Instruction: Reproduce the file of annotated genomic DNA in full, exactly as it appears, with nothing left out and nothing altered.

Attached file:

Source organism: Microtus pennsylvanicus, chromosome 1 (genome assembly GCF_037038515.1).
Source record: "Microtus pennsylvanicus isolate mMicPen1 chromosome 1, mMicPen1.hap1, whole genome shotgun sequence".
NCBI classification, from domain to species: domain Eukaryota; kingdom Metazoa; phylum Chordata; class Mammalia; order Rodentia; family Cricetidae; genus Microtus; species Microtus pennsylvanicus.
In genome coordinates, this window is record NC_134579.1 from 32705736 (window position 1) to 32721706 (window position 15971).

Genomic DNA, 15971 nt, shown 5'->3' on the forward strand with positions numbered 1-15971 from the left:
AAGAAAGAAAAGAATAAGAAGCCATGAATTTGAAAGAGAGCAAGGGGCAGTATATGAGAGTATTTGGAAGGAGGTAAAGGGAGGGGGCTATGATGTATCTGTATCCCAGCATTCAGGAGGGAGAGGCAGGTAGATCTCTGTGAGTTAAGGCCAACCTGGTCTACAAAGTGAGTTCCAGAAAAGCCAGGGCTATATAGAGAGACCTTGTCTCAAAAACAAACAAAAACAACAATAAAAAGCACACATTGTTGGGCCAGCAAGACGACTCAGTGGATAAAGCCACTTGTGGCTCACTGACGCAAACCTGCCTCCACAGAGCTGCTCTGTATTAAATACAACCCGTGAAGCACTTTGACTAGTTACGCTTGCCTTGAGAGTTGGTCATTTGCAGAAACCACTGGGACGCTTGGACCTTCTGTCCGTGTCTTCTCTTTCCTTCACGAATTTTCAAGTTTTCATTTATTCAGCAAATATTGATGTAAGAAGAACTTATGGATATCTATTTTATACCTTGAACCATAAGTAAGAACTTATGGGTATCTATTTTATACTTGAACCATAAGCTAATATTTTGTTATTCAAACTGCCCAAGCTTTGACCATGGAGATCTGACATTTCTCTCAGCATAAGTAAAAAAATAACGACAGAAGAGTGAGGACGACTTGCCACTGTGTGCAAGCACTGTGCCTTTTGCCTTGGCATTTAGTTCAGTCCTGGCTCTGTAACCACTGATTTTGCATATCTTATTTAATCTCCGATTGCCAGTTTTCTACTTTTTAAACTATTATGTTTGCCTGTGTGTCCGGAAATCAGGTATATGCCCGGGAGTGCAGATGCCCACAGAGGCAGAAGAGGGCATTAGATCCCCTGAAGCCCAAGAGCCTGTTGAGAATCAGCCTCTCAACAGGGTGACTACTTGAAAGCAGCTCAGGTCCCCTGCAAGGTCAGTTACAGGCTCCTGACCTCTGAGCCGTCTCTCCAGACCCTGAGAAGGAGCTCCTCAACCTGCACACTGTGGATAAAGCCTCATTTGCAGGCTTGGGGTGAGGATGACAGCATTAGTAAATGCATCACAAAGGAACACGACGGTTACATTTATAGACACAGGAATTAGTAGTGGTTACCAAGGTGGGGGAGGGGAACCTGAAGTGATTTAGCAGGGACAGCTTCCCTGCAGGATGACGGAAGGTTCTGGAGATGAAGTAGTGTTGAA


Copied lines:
Source organism: Microtus pennsylvanicus, chromosome 1 (genome assembly GCF_037038515.1).
Source record: "Microtus pennsylvanicus isolate mMicPen1 chromosome 1, mMicPen1.hap1, whole genome shotgun sequence".
NCBI classification, from domain to species: domain Eukaryota; kingdom Metazoa; phylum Chordata; class Mammalia; order Rodentia; family Cricetidae; genus Microtus; species Microtus pennsylvanicus.
In genome coordinates, this window is record NC_134579.1 from 32705736 (window position 1) to 32721706 (window position 15971).

Genomic DNA, 15971 nt, shown 5'->3' on the forward strand with positions numbered 1-15971 from the left:
AAGAAAGAAAAGAATAAGAAGCCATGAATTTGAAAGAGAGCAAGGGGCAGTATATGAGAGTATTTGGAAGGAGGTAAAGGGAGGGGGCTATGATGTATCTGTATCCCAGCATTCAGGAGGGAGAGGCAGGTAGATCTCTGTGAGTTAAGGCCAACCTGGTCTACAAAGTGAGTTCCAGAAAAGCCAGGGCTATATAGAGAGACCTTGTCTCAAAAACAAACAAAAACAACAATAAAAAGCACACATTGTTGGGCCAGCAAGACGACTCAGTGGATAAAGCCACTTGTGGCTCACTGACGCAAACCTGCCTCCACAGAGCTGCTCTGTATTAAATACAACCCGTGAAGCACTTTGACTAGTTACGCTTGCCTTGAGAGTTGGTCATTTGCAGAAACCACTGGGACGCTTGGACCTTCTGTCCGTGTCTTCTCTTTCCTTCACGAATTTTCAAGTTTTCATTTATTCAGCAAATATTGATGTAAGAAGAACTTATGGATATCTATTTTATACCTTGAACCATAAGTAAGAACTTATGGGTATCTATTTTATACTTGAACCATAAGCTAATATTTTGTTATTCAAACTGCCCAAGCTTTGACCATGGAGATCTGACATTTCTCTCAGCATAAGTAAAAAAATAACGACAGAAGAGTGAGGACGACTTGCCACTGTGTGCAAGCACTGTGCCTTTTGCCTTGGCATTTAGTTCAGTCCTGGCTCTGTAACCACTGATTTTGCATATCTTATTTAATCTCCGATTGCCAGTTTTCTACTTTTTAAACTATTATGTTTGCCTGTGTGTCCGGAAATCAGGTATATGCCCGGGAGTGCAGATGCCCACAGAGGCAGAAGAGGGCATTAGATCCCCTGAAGCCCAAGAGCCTGTTGAGAATCAGCCTCTCAACAGGGTGACTACTTGAAAGCAGCTCAGGTCCCCTGCAAGGTCAGTTACAGGCTCCTGACCTCTGAGCCGTCTCTCCAGACCCTGAGAAGGAGCTCCTCAACCTGCACACTGTGGATAAAGCCTCATTTGCAGGCTTGGGGTGAGGATGACAGCATTAGTAAATGCATCACAAAGGAACACGACGGTTACATTTATAGACACAGGAATTAGTAGTGGTTACCAAGGTGGGGGAGGGGAACCTGAAGTGATTTAGCAGGGACAGCTTCCCTGCAGGATGACGGAAGGTTCTGGAGATGAAGTAGTGTTGAA